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Rusper MRC


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Let me introduce you to Rusper MRC, a truly unique club. Whereas many clubs focus on the building of a procession of detailed layouts, Rusper runs a OO gauge railway network that has remained almost unchanged since 1991. With the permission of Andy Y, it is my intention to showcase what the club has to offer. We are currently looking for members and if you like what you see, don’t hesitate to get in touch!


The club is based in Bromley, Kent and has a running session roughly once a month. The session dates are published well in advance and every effort is made to ensure they don’t clash with important dates and local shows. During the warmer months, maintenance sessions will run every other Thursday evening.



Operations at Charlwood


The network consists of 10 stations housed within 6 garden sheds (see diagram to follow in the next post) and these are connected by outside sections which are set up for the operating sessions. These outside sections can be covered should it rain, but otherwise you will be able to see the expresses at speed or enjoy watching the branch line trains plod to their next destination.



A shower brings out the covers for the outside sections


Trains are signalled using BR bell codes and a realistic timetable. There are 4 editions of the timetable, which factor in quieter night time periods as well as difficult rush hour periods. Empty stock movements, excursions, set and local goods trains add colour to the procession of passenger trains. There are even occasional permanent way occupations requiring one-line running.


If there are not sufficient members available for a session, there is a 4 shed timetable that utilises sheds 1-4 and a 3 shed timetable that utilises sheds 4-6.



Britannia hauls the Royal Train for a one off special to celebrate the Jubilee


As can be seen from the diagram, the stations are not consecutive – there are two branch lines, a large marshalling yard and extensive carriage sidings away from the mainline. There are large motive power depots at the termini, carriage sidings and a smaller one at the marshalling yard.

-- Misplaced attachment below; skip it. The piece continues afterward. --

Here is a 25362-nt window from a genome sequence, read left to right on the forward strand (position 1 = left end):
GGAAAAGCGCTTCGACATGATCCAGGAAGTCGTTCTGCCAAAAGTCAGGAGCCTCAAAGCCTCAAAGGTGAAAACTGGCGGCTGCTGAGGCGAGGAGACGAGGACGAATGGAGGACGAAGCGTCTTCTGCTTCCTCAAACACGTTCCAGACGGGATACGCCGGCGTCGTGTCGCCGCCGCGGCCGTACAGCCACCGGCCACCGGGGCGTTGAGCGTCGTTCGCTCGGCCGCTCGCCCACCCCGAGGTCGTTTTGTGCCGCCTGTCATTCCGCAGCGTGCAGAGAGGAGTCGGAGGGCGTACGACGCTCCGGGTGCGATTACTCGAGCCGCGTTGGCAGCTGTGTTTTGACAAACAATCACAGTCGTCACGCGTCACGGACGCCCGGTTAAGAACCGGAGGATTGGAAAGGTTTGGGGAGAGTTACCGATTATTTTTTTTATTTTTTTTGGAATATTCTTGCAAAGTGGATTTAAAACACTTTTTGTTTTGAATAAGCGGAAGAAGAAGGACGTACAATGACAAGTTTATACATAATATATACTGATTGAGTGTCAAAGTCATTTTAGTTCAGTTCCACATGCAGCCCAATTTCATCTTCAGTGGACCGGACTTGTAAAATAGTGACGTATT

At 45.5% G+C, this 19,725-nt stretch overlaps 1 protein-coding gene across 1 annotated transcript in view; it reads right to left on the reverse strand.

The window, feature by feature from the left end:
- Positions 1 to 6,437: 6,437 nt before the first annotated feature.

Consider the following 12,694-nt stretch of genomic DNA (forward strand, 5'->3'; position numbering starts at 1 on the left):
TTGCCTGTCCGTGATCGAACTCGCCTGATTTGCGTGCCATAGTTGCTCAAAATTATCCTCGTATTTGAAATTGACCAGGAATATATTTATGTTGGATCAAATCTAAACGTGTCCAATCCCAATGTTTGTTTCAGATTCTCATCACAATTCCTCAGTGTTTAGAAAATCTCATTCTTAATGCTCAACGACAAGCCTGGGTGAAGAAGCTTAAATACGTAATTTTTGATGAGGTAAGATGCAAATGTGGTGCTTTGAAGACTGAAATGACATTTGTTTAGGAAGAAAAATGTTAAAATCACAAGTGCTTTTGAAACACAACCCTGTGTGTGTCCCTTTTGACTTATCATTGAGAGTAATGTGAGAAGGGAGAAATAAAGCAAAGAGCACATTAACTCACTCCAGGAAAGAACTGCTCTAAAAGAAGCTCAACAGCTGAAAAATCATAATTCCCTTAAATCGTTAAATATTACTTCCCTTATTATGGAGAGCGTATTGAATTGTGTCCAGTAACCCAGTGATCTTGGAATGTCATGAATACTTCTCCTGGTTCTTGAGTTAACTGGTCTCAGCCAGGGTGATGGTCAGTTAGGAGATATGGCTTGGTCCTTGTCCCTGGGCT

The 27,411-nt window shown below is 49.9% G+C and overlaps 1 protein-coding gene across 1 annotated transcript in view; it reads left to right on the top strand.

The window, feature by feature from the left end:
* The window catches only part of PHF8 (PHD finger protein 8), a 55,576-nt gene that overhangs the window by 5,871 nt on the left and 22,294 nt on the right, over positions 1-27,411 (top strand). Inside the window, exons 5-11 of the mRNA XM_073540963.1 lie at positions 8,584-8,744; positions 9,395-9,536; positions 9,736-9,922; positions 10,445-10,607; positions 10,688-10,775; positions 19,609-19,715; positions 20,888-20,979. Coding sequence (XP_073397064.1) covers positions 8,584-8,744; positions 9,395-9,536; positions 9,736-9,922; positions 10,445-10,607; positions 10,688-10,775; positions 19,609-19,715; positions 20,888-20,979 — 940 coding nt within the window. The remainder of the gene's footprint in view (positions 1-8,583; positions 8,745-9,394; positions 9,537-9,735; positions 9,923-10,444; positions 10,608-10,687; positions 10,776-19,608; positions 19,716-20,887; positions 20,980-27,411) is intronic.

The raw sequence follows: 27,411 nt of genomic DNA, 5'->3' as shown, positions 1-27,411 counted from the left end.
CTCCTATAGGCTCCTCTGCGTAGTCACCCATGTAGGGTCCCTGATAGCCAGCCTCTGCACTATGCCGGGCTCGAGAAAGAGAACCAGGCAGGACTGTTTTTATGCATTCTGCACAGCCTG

I will be adding further posts about the individual stations as well as other aspects of Rupser’s history and operation. If there are any aspects that interest you, I will endeavour to cover them in future posts! The next post will include a crude overall plan of the club.



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My second post follows rather quickly as I feel that the overall track plan is quite important to give an idea of the scale of our layout!



Rusper MRC overall plan


There are further linkages between stations in some sheds that I have not illustrated. These will be further explained when I go into each station in detail. An example however would be Shed 3. where, at the the 'Rusper' end of the shed, there is a double track link branch line between the two stations.


The words 'Rusper MRC' are on top of what is in reality, a square of grass where the members congregate for lunch and the AGM. A good place to watch trains go by is between sheds 2 and 3 as the outside sections are long and straight (my diagram does not illustrate this well), allowing for high speed running. There is a reasonable gradient here, so speed really is required to get the heavier expresses to Glovers Lane!


The Southerners amongst you will notice that the names of the stations can be found around the Gatwick area.


EDIT: I drew the above track plan from memory, and have since realised that there should in fact be four lines connecting sheds 5 and 6, as the branch is double track at this point.

Edited by Torn-on-the-platform
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  • 3 weeks later...

Operation Part 1 - The Timetable


Rusper MRC is, as far as we are aware, the only club that operates a fully timetabled network. The meticulous planning that must have gone into setting up the club in its current incarnation is impressive to the point of mind boggling and becomes apparent the longer you operate.


Most stations require one operator, though some require two. The operator will act as both signalman and engine driver. If in a pair, operators tend to take charge of each end of the station rather than split the driver/signalman roles, unless the second operator is not yet familiar with the duties of a Rusper signalman.


My usual station is Glovers Lane. I will write post about each station in the not too distant future, but as can be seen from my crude overall plan of the club, it is situated in Shed 3 and is fed by the double track mainline and branch line from Charlwood in shed two. The branch peels off to Newdigate Road on the other side of the shed, whilst the mainline continues onto Russ Hill in Shed 4.



BR 3MT 82020 waits in platform 3 at Glovers Lane


There are 4 editions of the timetable and I always find it remarkable how intricate they are. The timetable varies in intensity depending on the time of day represented, with sleepers replacing the expresses at night. As long as the operators and infrastructure can keep up, the timetable allows for a very smooth operation, with the odd intentional hiccough thrown in to keep everyone on their toes. For example:

  • Express trains will overtake other mainline services at Glovers Lane, requiring Branch-Mainline movements